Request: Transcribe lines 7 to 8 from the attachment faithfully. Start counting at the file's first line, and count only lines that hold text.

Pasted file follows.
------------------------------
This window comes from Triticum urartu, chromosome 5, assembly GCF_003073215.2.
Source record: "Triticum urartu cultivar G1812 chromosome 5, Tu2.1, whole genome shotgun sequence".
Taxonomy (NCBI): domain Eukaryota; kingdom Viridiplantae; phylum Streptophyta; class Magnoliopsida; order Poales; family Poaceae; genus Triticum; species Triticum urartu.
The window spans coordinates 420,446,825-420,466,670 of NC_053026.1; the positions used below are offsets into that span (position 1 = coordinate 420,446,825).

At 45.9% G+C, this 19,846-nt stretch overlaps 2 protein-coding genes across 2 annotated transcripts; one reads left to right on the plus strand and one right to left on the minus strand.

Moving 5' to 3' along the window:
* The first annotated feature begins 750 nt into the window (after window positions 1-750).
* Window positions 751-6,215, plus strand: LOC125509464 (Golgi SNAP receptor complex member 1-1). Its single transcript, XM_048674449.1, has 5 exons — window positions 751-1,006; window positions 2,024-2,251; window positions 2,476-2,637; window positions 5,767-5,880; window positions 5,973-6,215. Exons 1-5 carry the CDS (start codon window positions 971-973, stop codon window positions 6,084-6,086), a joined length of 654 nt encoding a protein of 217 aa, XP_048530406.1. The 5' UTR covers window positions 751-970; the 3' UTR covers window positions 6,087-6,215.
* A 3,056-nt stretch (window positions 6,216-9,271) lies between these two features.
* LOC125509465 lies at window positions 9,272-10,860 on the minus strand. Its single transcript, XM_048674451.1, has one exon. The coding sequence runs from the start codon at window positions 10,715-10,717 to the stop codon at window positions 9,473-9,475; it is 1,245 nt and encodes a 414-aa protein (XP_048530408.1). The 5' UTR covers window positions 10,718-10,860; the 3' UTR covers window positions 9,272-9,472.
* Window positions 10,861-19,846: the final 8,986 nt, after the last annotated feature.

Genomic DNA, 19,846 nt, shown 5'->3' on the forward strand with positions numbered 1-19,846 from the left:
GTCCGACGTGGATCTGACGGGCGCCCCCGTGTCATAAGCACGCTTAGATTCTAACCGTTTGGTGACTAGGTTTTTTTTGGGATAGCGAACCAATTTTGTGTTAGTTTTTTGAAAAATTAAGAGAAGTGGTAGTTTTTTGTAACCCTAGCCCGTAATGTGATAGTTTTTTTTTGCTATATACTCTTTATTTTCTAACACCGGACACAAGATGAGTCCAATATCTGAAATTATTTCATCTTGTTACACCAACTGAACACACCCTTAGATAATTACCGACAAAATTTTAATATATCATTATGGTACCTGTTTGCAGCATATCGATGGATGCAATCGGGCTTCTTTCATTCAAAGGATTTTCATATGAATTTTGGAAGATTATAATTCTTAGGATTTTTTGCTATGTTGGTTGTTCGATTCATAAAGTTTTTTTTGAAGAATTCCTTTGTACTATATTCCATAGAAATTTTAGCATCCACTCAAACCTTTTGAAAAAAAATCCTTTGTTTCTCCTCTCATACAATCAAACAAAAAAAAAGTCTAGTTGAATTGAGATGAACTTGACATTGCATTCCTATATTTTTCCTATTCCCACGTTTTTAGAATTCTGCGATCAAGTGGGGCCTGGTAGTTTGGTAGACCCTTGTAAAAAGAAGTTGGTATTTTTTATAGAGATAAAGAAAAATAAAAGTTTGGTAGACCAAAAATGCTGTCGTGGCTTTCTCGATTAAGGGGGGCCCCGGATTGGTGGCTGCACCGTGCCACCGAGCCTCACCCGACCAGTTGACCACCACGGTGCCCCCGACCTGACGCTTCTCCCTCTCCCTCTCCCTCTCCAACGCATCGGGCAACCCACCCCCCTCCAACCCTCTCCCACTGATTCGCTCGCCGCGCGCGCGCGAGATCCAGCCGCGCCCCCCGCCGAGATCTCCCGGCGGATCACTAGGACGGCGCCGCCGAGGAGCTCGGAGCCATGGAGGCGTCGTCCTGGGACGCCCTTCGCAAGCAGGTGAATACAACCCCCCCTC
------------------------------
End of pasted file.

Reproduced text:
* The first annotated feature begins 750 nt into the window (after window positions 1-750).
* Window positions 751-6,215, plus strand: LOC125509464 (Golgi SNAP receptor complex member 1-1). Its single transcript, XM_048674449.1, has 5 exons — window positions 751-1,006; window positions 2,024-2,251; window positions 2,476-2,637; window positions 5,767-5,880; window positions 5,973-6,215. Exons 1-5 carry the CDS (start codon window positions 971-973, stop codon window positions 6,084-6,086), a joined length of 654 nt encoding a protein of 217 aa, XP_048530406.1. The 5' UTR covers window positions 751-970; the 3' UTR covers window positions 6,087-6,215.